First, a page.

In other words, render to Caesar the things that
are Caesar's. Don't mix apples and oranges. And don't mix the grape and the grain, etc.
Posted by Steven J Kirk (Member # 1135) on December 04, 2008, 09:18 AM:
Thanks very much for taking the time to make that full explanation! I thought it wouldn't be that straightforward because I had searched this site and found no mention of MIDI. I also knew someone would know the answer. I don't have a GS1200 but entertain the idea of running better quality soundtracks in sync with Super 8 and 16mm. I'd prefer a way to do it without changing the original Super 8 sound. I have a 16mm print of APOCALYPSE NOW and of course the DVD with great sound. Running the two togther remains an ambition.
Posted by Keith Ashfield (Member # 741) on December 04, 2008, 09:42 AM:
"LOOK OUT! - Jim's mentioned that word "GRAIN".

Can't you just feel Christopher P "cringing" again? (or should that be a-grain?)
Posted by Winbert Hutahaean (Member # 58) on December 04, 2008, 08:42 PM:
Hi Steven,

If your idea come to a real, I would imagine that we can play the sound from DVD source. And it does mean, we can switch the soundtrack to English, French, Africans, whatever the language available in that disc.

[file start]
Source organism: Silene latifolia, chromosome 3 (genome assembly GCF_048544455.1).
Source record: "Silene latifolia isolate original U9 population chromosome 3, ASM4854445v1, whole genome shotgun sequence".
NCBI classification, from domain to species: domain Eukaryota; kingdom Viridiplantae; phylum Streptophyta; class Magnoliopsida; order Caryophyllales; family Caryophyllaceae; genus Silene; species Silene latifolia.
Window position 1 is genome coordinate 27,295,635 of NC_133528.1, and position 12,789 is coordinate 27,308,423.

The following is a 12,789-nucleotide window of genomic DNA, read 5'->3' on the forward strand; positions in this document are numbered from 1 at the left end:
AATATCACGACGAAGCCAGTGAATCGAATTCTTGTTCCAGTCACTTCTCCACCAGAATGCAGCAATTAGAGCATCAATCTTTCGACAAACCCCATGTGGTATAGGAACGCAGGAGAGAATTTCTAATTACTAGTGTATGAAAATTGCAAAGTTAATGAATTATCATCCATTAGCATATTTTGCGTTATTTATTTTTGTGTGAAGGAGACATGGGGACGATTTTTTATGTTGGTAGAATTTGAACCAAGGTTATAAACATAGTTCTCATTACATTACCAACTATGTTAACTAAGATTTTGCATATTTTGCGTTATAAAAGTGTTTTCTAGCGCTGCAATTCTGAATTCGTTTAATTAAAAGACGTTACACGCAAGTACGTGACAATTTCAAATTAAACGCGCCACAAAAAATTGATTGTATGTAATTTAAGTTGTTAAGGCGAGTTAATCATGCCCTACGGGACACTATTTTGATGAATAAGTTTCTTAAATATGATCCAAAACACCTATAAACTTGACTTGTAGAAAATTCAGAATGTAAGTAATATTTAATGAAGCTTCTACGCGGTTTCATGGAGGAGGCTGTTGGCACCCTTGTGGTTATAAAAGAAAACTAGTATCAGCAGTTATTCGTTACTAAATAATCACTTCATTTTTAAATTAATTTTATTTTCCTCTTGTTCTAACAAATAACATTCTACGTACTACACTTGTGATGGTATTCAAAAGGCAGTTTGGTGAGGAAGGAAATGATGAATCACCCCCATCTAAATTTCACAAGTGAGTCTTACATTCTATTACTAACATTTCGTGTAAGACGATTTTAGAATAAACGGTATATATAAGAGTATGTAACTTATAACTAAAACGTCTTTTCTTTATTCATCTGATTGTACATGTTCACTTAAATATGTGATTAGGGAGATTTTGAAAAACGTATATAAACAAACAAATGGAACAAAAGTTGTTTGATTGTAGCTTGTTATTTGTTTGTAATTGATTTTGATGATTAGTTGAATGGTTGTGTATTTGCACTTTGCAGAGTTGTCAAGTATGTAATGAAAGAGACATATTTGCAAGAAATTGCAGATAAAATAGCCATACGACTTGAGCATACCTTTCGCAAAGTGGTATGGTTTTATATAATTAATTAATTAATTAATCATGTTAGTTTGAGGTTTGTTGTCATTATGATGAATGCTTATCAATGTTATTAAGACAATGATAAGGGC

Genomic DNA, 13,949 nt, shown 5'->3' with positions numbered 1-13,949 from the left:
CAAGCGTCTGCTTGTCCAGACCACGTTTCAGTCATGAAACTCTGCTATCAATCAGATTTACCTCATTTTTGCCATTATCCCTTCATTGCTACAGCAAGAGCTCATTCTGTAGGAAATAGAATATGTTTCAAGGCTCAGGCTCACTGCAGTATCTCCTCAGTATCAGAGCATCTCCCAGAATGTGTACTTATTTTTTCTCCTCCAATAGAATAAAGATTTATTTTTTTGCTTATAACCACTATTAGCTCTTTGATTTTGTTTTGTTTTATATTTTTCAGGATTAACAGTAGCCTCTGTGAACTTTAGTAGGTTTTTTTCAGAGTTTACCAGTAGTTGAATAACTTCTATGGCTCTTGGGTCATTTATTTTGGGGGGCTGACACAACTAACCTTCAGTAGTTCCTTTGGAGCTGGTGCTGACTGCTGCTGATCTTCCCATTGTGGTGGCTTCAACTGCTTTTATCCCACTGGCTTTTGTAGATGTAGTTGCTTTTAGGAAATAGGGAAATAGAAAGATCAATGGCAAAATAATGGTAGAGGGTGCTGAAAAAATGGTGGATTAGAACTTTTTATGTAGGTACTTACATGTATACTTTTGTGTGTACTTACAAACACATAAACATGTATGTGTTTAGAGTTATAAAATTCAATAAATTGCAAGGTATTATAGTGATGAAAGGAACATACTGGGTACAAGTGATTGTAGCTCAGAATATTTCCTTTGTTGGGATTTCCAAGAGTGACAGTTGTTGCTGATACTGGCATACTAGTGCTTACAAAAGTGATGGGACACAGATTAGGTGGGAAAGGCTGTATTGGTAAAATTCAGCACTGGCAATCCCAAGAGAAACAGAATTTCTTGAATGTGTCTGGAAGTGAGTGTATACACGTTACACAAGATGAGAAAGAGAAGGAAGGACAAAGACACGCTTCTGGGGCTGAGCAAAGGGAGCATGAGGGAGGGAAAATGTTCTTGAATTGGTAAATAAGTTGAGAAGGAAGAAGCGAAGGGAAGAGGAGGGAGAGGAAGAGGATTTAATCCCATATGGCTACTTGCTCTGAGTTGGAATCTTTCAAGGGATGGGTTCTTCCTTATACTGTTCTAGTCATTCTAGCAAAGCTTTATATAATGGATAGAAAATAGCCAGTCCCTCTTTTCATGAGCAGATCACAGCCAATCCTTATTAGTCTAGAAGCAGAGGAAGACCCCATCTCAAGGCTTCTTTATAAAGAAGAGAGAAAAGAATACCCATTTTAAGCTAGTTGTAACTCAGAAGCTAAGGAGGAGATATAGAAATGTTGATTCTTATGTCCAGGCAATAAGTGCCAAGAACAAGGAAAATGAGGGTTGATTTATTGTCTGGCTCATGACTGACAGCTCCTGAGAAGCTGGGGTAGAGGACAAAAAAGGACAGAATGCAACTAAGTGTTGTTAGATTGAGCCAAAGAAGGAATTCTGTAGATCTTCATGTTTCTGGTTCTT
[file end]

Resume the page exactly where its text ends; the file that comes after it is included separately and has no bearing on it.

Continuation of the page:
Amazing.... I wish...

Posted by James N. Savage 3 (Member # 83) on December 09, 2008, 09:51 AM:
Sorry guys, I'm a little slow on these things.

By MIDI, I think you mean "mini-disk" (right [Roll Eyes] ?).

I would have thought that the digital sound could easily be transfered to standard magnetic tape, since we can record DVD to our film's magnetic tracks.

Am I missing something?

Posted by Michael O'Regan (Member # 938) on December 09, 2008, 10:14 AM:
MIDI = Musical Instrument Digital Interface.
Posted by James N. Savage 3 (Member # 83) on December 09, 2008, 11:47 AM:
Oh, boy.... [Embarrassed]

Do I feel like an idiot!

Posted by Michael O'Regan (Member # 938) on December 09, 2008, 02:17 PM:
Its not a term that comes up too often related to film collecting.
Posted by Christopher Quinn (Member # 831) on December 10, 2008, 11:54 AM:
Steven, has the colour held up on your Apocalypse Now print?
Posted by Steven J Kirk (Member # 1135) on December 15, 2008, 07:47 AM:
Yes, the colour is pretty good. I'm no whiz when it comes to working out the film stock. It's a widescreen / masked print, however.